With changes to the other four power conferences being announced in the past two summers, including what appears to be the death of the PAC-12, Boston College has to ensure that the ACC survives for both its competitive and financial health in terms of athletics.
While the Eagles may have an outside chance at receiving a spot in a bloated BIG 10, if the conference decides that the Boston media market and BC’s hockey program are worth a slot, it's not something they can count on.
Two threatened conferences, two different routes:
We’ve seen two conferences have their existence threatened in the past few off-seasons and they’ve responded in completely different ways.
This off-season, the death of the PAC-12 was all but confirmed, with the departure of eight of the 12 teams. Last summer it was announced that USC and UCLA would be BIG 10 bound ahead of the 2024 season but the conference did nothing to backfill. They were paralyzed by broadcast right negotiations and the threat of other departing teams leading to Colorado starting the mass exodus to the BIG 12, with Oregon and Washington being the final nail in the coffin when it was announced they were also headed to the BIG 10. Ultimately the promise of more security and certainty was enough to break up a century-old conference.
However, it wasn’t always the PAC 12 that looked to be dead in the water, 12 months ago we assumed the BIG 12, reeling from the loss of its marquee brands in Texas and Oklahoma, would be the conference wiped off the map. Instead, they responded by adding four schools in BYU, Cincinnati, Houston, and UCF. All four schools have a deep fan base with a big market (or in BYU’s case a religious backing) and have had a high level of success in the past few years, most notably being UCF -- winning 25 straight games between 2017 and 2018 (including a claimed National Title) and Cincinnati making last season's CFP. They’ll continue to strengthen with the addition of the four corner schools from the PAC; Utah, Colorado, Arizona, and Arizona State. They appear set to be one of the nation's premier basketball conferences and in strong contention to be the third-best college football conference.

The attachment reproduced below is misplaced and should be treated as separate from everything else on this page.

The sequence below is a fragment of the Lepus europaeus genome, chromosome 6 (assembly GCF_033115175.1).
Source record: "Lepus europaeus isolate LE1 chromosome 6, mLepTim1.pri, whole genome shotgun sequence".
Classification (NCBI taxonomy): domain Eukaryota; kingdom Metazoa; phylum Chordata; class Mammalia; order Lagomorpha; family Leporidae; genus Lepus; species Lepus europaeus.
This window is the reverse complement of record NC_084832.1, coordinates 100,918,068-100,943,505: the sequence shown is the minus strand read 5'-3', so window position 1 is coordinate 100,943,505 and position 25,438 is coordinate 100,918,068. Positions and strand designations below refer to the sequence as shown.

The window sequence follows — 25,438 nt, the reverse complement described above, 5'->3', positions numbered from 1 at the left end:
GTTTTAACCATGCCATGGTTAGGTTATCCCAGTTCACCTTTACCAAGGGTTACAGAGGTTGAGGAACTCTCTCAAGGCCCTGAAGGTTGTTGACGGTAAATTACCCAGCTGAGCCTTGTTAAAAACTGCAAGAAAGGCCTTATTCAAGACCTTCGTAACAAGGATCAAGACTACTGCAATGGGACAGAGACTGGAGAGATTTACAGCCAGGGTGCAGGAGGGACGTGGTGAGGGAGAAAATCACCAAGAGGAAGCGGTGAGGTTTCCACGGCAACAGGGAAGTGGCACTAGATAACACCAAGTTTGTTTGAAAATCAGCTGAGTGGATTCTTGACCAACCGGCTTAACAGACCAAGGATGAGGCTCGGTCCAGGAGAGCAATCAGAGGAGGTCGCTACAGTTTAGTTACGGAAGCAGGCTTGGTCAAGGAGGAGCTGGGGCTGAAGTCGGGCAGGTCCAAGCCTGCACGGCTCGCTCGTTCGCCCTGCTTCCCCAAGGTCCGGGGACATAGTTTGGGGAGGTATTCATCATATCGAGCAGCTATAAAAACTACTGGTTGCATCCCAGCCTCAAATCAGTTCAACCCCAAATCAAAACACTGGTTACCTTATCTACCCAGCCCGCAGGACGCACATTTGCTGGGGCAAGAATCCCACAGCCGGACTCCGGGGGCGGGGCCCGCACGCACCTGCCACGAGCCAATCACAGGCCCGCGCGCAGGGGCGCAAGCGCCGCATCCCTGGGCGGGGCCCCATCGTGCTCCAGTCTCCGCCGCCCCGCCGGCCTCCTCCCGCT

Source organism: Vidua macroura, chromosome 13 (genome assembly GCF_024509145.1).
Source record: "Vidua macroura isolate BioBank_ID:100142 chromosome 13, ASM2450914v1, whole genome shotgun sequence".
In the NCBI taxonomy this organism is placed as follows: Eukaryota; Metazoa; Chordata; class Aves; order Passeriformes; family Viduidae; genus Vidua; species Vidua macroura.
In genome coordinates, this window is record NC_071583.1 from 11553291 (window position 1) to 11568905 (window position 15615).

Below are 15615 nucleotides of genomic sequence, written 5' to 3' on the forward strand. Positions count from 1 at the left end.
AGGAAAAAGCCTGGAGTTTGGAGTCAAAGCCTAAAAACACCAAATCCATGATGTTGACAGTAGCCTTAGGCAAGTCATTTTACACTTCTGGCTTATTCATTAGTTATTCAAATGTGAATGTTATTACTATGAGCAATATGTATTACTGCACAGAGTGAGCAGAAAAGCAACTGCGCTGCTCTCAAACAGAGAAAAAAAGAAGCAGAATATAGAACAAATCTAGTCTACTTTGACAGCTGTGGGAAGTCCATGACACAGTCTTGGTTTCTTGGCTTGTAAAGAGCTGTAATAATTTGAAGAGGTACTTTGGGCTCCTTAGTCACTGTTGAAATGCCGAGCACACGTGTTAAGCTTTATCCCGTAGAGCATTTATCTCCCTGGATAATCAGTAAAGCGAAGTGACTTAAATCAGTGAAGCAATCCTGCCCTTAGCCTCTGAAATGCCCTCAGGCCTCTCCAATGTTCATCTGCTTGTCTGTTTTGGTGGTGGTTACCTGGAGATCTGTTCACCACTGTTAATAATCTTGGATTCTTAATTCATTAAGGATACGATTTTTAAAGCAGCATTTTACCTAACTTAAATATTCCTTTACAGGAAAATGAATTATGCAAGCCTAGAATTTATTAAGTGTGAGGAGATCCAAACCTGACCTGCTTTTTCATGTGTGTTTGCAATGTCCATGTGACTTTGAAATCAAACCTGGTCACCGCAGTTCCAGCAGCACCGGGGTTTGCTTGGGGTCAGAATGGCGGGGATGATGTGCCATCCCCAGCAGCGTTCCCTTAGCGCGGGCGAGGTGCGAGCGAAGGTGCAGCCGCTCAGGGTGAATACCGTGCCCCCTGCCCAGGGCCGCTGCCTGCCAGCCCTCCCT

If the ACC wants to survive in any recognizable form, they’ll have to take lessons from both of these, not repeating the mistakes of the PAC 12 and copying the BIG 12’s blueprint of expansion. To best illustrate this, we need to look at what the ACC could look like a decade from now if they follow each conference's path.
First for reference; the current ACC teams:
Current ACC Teams
Virginia Virginia Tech
Notre Dame is a member in all sports except football; it plays five teams in the ACC annually and is ineligible for the ACC Championship.
Scenario One (PAC 12): ACC Collapses without additions
Result for BC: Big East 2.0
*Providence/UMass (Providence for all sports, except football. UMass only football)
In this scenario, the ACC sees the SEC (Clemson, FSU), BIG 10 (Notre Dame, Virginia, Miami (FL)), and BIG 12 (Duke, UNC, Louisville, Virginia Tech) gut the conference of almost all the financially lucrative programs in football and basketball.
With nine teams voting to dissolve, the ACC ceases to exist as its ESPN contract, Grant of Rights, and other agreements (autonomous status, Orange Bowl and other tie-ins). This also likely allows teams to leave for free as there’s no conference left to pay a buyout to, resulting in the six that could not find landing spots being out hundreds of millions of dollars.
The remaining six rebuild by rebuilding the conference into a more regional one, adding eight teams from across the northeast. The crown jewels of expansion end up being the two service academies and UConn’s basketball program. The end result is a football conference that is significantly weakened, replacing some of the best programs in the country with the bottom of the FBS and questionable FCS programs. Holy Cross was one of the best teams last year but they lack the consistency of the Dakota schools or the teams from the southeast who have recently made the jump.